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Date:	Thu, 17 Jul 2014 09:37:40 +0100
From:	Daniel Thompson <>
To:	Mark Brown <>,
	Clemens Ladisch <>
CC:	Peter Zijlstra <>,
	Thomas Gleixner <>,
	Stefan Richter <>,,,
	John Stultz <>
Subject: Re: firewire: CLOCK_MONOTONIC_RAW exposure

On 16/07/14 16:00, Mark Brown wrote:
> On Wed, Jul 16, 2014 at 04:16:35PM +0200, Clemens Ladisch wrote:
>> Peter Zijlstra wrote:
>>> On Wed, Jul 16, 2014 at 01:34:21PM +0200, Clemens Ladisch wrote:
>>>> The purpose is to get a stable clock, i.e., to avoid clock rate changes
>>>> caused by NTP corrections.
>>> That's maybe half an answer; what do you need that for?
>> According to the original report, "for applications which need to
>> synchronise with external timebases such as broadcast TV applications".
>> Such external clocks are not synchronous with any available clocksource,
>> so proper resampling requires that the (relative) rate of the two clocks
>> (sender and playback device) is measured accurately.
>> (I don't have numbers for the errors caused by NTP adjustments.  Daniel?)
> Right, the goal is to get a clock which is guaranteed to never have any
> adjustments that might cause discontinuities or rate changes applied to
> it.  My understanding is that the users are already doing their own rate
> matching and it's much more important to them to get a stable clock than
> it is to get a clock at a specific nominal rate, and given the set top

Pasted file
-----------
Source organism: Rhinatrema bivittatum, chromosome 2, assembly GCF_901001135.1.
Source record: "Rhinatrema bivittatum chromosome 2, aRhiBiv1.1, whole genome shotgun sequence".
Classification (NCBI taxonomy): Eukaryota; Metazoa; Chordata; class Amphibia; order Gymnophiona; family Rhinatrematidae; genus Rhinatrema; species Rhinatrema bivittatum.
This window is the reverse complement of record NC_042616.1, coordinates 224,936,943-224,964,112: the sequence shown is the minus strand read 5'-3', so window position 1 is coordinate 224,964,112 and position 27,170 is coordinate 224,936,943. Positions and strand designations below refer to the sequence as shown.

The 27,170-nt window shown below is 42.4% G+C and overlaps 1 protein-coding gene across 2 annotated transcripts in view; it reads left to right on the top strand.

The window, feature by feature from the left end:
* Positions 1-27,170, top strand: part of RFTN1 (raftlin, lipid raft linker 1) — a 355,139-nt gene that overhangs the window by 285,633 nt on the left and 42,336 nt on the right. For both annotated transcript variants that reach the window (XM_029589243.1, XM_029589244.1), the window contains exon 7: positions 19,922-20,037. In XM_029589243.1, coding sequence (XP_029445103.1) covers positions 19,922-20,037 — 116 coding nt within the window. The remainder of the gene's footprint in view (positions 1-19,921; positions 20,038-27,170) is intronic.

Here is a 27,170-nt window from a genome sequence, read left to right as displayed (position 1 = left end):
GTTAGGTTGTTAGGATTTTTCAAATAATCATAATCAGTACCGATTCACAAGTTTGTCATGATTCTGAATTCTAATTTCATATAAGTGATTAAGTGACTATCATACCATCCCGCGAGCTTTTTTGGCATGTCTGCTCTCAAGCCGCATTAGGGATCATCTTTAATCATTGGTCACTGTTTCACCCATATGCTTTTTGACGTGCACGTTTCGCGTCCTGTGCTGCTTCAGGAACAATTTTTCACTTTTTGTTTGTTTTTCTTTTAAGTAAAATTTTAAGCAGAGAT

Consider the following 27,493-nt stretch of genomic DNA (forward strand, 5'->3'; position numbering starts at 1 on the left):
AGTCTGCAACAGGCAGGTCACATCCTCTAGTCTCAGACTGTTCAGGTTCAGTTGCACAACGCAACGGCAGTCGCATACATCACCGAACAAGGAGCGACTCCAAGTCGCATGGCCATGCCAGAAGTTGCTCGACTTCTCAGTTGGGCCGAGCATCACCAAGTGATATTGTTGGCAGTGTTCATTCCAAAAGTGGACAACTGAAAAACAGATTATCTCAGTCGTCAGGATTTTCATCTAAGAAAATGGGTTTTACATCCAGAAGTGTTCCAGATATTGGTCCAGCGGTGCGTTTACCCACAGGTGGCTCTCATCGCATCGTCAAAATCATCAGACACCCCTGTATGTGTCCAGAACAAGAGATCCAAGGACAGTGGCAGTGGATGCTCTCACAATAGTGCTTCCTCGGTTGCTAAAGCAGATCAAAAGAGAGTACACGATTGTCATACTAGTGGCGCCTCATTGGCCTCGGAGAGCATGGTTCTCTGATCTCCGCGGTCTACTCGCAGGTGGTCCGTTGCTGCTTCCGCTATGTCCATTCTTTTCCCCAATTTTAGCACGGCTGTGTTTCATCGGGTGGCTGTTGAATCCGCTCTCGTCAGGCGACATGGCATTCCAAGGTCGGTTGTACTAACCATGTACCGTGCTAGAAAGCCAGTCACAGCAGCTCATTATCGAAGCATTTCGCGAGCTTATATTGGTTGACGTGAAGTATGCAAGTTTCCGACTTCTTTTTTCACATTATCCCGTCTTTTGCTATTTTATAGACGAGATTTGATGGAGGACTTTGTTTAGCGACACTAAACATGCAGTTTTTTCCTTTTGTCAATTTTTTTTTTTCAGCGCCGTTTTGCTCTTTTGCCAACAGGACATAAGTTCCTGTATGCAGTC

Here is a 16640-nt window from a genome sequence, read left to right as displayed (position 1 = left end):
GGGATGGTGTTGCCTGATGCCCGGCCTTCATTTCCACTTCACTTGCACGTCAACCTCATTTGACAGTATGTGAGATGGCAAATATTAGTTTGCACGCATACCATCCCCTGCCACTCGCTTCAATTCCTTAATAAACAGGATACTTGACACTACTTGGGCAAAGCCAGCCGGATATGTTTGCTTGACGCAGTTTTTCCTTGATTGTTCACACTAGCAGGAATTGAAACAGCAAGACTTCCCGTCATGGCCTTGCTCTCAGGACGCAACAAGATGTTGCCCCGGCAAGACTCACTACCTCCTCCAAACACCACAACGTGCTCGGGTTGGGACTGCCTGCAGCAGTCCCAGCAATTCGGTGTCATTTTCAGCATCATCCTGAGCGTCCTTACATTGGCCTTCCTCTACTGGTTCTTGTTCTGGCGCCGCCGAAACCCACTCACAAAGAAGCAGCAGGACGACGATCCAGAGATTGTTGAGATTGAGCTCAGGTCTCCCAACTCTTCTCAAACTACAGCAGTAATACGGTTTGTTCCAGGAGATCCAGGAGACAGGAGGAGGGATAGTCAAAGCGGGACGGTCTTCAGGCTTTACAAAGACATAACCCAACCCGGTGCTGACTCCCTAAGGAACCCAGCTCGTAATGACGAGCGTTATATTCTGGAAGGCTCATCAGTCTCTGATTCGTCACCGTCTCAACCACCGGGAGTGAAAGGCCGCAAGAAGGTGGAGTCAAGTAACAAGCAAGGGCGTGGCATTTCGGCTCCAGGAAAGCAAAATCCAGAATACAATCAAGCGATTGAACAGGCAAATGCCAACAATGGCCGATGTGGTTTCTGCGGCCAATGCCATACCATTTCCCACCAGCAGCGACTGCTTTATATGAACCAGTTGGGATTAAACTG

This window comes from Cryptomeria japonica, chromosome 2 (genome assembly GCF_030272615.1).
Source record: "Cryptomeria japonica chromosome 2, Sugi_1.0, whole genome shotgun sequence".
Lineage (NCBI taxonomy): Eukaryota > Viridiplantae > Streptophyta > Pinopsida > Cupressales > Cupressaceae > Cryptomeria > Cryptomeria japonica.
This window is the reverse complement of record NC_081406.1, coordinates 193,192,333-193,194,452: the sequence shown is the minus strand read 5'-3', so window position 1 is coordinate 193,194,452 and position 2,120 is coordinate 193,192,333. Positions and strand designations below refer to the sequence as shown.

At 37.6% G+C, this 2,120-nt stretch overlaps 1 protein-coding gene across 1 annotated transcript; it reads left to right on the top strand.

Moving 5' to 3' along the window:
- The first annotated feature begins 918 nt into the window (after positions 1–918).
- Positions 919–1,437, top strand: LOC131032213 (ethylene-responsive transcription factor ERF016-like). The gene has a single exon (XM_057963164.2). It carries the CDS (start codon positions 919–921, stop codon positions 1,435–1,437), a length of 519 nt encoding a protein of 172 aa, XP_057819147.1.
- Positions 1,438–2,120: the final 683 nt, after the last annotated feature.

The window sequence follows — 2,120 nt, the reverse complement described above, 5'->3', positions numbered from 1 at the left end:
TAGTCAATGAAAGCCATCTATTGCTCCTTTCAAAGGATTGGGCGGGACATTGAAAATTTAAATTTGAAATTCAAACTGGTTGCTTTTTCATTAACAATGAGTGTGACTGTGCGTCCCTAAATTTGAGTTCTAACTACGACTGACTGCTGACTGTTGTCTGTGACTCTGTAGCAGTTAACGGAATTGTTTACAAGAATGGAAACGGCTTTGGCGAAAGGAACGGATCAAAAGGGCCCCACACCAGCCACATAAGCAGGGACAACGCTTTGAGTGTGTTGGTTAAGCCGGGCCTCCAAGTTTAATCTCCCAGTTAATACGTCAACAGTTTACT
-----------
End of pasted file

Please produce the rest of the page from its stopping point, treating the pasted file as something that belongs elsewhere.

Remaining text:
> box applications I expect they also need this from very soon after boot.

We are trying to match rates with a broadcast device that "shouts" the
current time many times per second (MPEG transport stream PCR packets).
These packets are timestamped on arrival with a local clock and the
resulting data is used to recover the broadcast clock. However due to
variable transmission delay of the packets we require very long
control loops to extract any useful information from this data (varies
between five minutes and half and hour).

An NTP rate correction can change the rate of CLOCK_MONOTONIC
sufficiently to confuse our clock recovery algorithms so we use
CLOCK_MONOTONIC_RAW as the master view of time.

Both audio and video must be presented synchronized to the recovered
broadcast clock which in practice this means comparing them to
CLOCK_MONOTONIC_RAW and doing some maths.

In is, of course, possible to convert ALSA's CLOCK_MONOTONIC
timestamps into CLOCK_MONOTONIC_RAW values so we can compare ALSA time
to the broadcast clock. In fact its not even that hard compared to the
other time conversions we have to do. Nevertheless it is a redundant
conversion and adds an extra dimension to a problem that only just fits
in most craniums ;-)


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